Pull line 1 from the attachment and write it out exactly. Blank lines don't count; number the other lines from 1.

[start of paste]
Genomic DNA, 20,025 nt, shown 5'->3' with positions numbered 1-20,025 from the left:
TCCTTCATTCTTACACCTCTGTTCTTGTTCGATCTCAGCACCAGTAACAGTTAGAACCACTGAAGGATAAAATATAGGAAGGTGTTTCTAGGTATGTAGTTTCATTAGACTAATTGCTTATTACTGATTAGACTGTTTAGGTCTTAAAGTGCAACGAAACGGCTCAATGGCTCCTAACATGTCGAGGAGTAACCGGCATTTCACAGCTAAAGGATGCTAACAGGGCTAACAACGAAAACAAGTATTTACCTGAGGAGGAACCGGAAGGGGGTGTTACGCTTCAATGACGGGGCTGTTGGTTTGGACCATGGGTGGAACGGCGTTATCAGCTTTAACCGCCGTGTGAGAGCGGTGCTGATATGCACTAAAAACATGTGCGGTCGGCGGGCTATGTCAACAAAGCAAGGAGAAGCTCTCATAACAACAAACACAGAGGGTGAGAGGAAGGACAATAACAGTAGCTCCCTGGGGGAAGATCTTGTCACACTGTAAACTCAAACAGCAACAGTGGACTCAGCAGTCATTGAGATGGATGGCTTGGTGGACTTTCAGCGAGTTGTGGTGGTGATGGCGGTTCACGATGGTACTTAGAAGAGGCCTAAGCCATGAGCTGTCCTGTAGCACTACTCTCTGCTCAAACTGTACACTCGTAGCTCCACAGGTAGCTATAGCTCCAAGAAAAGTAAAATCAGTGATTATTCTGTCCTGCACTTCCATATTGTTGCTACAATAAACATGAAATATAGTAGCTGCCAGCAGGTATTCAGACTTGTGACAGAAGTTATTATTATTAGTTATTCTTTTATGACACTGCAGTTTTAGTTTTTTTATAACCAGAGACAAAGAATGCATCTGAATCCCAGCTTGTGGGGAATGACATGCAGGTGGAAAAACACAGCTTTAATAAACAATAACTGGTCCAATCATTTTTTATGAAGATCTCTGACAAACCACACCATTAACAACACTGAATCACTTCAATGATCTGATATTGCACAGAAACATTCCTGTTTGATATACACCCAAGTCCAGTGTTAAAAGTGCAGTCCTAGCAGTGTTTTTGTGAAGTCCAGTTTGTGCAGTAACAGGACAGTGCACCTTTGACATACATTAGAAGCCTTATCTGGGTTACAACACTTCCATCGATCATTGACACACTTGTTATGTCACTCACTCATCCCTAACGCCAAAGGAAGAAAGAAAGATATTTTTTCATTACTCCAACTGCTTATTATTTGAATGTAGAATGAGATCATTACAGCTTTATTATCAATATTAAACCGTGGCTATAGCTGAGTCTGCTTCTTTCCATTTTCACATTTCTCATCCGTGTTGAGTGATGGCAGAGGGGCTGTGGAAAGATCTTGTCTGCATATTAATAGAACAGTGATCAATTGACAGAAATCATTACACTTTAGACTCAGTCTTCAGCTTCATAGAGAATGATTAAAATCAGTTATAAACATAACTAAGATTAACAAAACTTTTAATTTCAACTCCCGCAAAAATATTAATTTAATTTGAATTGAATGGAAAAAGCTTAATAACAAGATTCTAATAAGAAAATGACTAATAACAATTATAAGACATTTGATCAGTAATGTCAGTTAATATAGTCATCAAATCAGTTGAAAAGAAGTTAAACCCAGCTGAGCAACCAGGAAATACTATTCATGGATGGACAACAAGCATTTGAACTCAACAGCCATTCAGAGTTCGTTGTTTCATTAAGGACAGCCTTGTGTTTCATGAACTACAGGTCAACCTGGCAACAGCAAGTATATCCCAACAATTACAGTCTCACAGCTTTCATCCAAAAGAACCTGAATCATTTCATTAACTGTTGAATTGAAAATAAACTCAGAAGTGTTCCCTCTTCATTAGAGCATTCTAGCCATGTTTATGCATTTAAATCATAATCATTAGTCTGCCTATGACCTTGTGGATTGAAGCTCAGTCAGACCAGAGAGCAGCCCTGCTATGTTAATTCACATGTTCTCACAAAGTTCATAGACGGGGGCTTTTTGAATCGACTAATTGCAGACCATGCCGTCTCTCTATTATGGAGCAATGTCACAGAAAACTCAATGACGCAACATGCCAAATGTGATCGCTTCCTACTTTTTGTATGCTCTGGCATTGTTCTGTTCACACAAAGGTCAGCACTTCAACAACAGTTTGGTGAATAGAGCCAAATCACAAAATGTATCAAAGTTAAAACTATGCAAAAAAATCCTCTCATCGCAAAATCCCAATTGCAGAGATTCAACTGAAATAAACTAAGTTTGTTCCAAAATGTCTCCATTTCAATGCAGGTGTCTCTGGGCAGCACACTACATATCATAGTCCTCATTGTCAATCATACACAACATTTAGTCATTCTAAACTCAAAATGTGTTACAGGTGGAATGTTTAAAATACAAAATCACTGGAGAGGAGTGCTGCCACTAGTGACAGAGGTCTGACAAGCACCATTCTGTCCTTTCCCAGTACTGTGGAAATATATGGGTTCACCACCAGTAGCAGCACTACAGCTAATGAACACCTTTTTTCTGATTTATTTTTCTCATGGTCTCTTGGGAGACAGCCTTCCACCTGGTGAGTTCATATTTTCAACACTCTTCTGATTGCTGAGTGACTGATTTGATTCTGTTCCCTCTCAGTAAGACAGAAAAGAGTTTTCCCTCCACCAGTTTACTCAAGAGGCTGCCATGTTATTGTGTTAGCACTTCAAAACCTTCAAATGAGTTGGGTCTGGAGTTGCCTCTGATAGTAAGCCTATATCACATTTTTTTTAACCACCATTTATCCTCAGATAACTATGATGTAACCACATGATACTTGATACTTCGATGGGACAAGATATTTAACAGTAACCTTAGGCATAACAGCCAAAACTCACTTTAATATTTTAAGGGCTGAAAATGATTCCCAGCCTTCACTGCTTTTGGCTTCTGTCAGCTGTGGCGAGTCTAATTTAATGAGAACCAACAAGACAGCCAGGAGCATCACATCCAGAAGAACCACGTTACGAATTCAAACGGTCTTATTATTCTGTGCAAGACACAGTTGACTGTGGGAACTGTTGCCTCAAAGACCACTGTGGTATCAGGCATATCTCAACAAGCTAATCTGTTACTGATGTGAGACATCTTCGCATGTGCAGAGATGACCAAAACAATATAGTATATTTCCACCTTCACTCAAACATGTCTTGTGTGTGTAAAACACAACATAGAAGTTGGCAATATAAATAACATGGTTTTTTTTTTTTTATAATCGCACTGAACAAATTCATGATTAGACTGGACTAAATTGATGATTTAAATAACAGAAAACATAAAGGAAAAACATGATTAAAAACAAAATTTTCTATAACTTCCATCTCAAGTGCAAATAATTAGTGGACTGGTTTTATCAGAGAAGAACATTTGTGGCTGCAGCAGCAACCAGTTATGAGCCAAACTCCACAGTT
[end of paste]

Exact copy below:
Genomic DNA, 20,025 nt, shown 5'->3' with positions numbered 1-20,025 from the left: